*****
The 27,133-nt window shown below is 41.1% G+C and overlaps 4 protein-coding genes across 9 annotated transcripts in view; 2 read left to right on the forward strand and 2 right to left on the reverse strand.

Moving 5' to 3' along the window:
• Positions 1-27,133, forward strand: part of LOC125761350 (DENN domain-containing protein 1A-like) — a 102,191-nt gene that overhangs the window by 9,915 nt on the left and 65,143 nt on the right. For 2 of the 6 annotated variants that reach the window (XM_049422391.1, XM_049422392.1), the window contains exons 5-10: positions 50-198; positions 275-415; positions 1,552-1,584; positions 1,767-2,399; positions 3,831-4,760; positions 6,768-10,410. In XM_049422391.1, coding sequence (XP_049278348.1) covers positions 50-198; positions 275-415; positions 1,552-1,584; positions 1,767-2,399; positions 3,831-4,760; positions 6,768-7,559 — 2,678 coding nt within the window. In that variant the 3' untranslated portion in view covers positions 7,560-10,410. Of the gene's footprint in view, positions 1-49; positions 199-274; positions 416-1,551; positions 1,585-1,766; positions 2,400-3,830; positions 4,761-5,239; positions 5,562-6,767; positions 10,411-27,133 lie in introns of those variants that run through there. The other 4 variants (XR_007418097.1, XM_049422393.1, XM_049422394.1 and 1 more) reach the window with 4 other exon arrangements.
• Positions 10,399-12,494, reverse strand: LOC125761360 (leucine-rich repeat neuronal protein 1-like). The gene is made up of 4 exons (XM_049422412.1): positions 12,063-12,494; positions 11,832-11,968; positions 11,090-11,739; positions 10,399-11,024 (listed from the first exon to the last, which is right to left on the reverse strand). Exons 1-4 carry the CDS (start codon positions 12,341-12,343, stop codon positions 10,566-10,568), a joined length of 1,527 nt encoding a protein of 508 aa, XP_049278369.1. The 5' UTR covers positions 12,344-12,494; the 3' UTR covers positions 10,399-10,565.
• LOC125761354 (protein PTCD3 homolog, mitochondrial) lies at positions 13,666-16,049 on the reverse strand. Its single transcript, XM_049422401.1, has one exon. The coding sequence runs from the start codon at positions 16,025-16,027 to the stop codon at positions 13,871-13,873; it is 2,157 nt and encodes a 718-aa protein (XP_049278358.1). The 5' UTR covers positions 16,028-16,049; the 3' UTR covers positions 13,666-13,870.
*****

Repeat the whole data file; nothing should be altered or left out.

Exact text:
The 27,133-nt window shown below is 41.1% G+C and overlaps 4 protein-coding genes across 9 annotated transcripts in view; 2 read left to right on the forward strand and 2 right to left on the reverse strand.

Moving 5' to 3' along the window:
• Positions 1-27,133, forward strand: part of LOC125761350 (DENN domain-containing protein 1A-like) — a 102,191-nt gene that overhangs the window by 9,915 nt on the left and 65,143 nt on the right. For 2 of the 6 annotated variants that reach the window (XM_049422391.1, XM_049422392.1), the window contains exons 5-10: positions 50-198; positions 275-415; positions 1,552-1,584; positions 1,767-2,399; positions 3,831-4,760; positions 6,768-10,410. In XM_049422391.1, coding sequence (XP_049278348.1) covers positions 50-198; positions 275-415; positions 1,552-1,584; positions 1,767-2,399; positions 3,831-4,760; positions 6,768-7,559 — 2,678 coding nt within the window. In that variant the 3' untranslated portion in view covers positions 7,560-10,410. Of the gene's footprint in view, positions 1-49; positions 199-274; positions 416-1,551; positions 1,585-1,766; positions 2,400-3,830; positions 4,761-5,239; positions 5,562-6,767; positions 10,411-27,133 lie in introns of those variants that run through there. The other 4 variants (XR_007418097.1, XM_049422393.1, XM_049422394.1 and 1 more) reach the window with 4 other exon arrangements.
• Positions 10,399-12,494, reverse strand: LOC125761360 (leucine-rich repeat neuronal protein 1-like). The gene is made up of 4 exons (XM_049422412.1): positions 12,063-12,494; positions 11,832-11,968; positions 11,090-11,739; positions 10,399-11,024 (listed from the first exon to the last, which is right to left on the reverse strand). Exons 1-4 carry the CDS (start codon positions 12,341-12,343, stop codon positions 10,566-10,568), a joined length of 1,527 nt encoding a protein of 508 aa, XP_049278369.1. The 5' UTR covers positions 12,344-12,494; the 3' UTR covers positions 10,399-10,565.
• LOC125761354 (protein PTCD3 homolog, mitochondrial) lies at positions 13,666-16,049 on the reverse strand. Its single transcript, XM_049422401.1, has one exon. The coding sequence runs from the start codon at positions 16,025-16,027 to the stop codon at positions 13,871-13,873; it is 2,157 nt and encodes a 718-aa protein (XP_049278358.1). The 5' UTR covers positions 16,028-16,049; the 3' UTR covers positions 13,666-13,870.